Emergency boarding: An integrative framework for analyzing causes and seeking solutions

Vincent Limoges, Paul Gemmel, Sylvain Landry, Peter De Paepe


Background: One of the root causes of crowding at the Emergency Department (ED) is boarding, i.e. the practice of holding admitted patients in the ED until an inpatient (IP) bed becomes available. Although ED boarding has been approached by various authors, few of them have aimed to see how different hospitals perform in regard to this issue.
Objective: This study will approach ED boarding from different angles, analyzing both quantitative and qualitative data, and following both deductive and inductive reasoning. The purpose is to develop a validated integrative conceptual framework which can be used to analyze ED boarding, and to look for solutions.
Methods: The development of the framework is based on an extensive literature review and a multiple case study research with both qualitative and quantitative data collection.
Results: ED boarding was found to be prominent in the studied hospitals. Four root causes of ED boarding were elucidated, which are: (1) uncoordinated admissions and discharges, (2) late discharges, (3) the inability to discharge patients, and (4) a lack of communication, collaboration, and information between the different actors of the patient care process. Many solutions are proposed to improve these issues.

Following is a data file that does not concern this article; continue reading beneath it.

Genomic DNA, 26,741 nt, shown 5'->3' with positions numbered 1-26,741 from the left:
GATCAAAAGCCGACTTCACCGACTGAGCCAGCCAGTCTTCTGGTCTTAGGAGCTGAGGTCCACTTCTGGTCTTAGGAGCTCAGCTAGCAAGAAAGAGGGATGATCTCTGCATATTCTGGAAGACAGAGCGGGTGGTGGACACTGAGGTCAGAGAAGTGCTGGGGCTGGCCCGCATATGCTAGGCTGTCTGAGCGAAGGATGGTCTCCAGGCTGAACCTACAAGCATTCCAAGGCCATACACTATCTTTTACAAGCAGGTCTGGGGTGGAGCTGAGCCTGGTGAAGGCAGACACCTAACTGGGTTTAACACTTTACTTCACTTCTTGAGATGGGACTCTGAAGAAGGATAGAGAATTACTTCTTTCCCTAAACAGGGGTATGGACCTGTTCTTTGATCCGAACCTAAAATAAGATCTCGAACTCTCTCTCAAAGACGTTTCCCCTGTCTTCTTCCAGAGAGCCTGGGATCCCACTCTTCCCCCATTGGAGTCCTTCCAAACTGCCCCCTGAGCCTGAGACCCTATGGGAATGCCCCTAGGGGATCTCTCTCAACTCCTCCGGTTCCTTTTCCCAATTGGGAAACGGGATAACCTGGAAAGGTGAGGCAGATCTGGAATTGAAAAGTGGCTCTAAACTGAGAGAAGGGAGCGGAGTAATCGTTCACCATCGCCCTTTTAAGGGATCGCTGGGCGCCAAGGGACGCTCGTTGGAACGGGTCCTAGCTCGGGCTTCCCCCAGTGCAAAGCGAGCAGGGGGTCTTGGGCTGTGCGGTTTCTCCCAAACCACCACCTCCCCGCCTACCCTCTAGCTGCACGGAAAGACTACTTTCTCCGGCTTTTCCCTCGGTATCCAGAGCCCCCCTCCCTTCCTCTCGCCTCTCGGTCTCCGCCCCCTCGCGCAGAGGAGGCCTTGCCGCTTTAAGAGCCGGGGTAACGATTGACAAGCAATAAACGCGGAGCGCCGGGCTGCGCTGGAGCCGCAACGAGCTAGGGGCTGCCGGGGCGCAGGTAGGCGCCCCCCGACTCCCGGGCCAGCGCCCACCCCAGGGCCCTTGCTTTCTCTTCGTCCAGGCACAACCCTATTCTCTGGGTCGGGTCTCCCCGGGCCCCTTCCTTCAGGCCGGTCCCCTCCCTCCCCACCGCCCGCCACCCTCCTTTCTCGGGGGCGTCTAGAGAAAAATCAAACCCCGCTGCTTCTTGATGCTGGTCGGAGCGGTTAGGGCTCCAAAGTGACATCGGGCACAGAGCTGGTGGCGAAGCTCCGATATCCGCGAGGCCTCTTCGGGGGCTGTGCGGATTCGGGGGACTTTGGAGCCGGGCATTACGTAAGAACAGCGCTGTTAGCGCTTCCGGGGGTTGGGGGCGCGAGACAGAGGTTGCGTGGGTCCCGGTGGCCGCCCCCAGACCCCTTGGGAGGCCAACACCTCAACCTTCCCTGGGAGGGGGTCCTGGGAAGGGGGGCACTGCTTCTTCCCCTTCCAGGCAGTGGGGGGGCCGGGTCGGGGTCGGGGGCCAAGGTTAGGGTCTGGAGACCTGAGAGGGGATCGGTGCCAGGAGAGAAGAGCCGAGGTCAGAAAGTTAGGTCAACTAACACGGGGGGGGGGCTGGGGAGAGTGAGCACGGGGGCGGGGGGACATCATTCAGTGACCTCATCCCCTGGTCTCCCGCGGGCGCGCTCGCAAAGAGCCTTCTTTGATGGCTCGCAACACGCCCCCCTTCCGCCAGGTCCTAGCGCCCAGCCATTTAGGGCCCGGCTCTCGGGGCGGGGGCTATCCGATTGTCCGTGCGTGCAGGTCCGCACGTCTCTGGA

Conclusions: Through the analysis of various types of data, an integrative conceptual framework for ED boarding was elaborated for analyzing causes and seeking solutions. The quantative data cannot only be used in the analysis stage, but can also help in designing a solution as there are clear recognizable trends in arrival, discharge and ED boarding time. “Communication, collaboration and information”, although not explicitly discussed in the literature, was found to be the most prominent cause and solution to ED boarding in the field study. Practice implications: Management practitioners now have a framework demonstrating probable causes for ED boarding, which provides a starting point for analysis within their establishments. Pathways to improvement are suggested as well, which will help managers to reduce ED boarding. Communication, collaboration and information are important in these improvement efforts.

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DOI: https://doi.org/10.5430/jha.v6n2p88


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Journal of Hospital Administration

ISSN 1927-6990(Print)   ISSN 1927-7008(Online)

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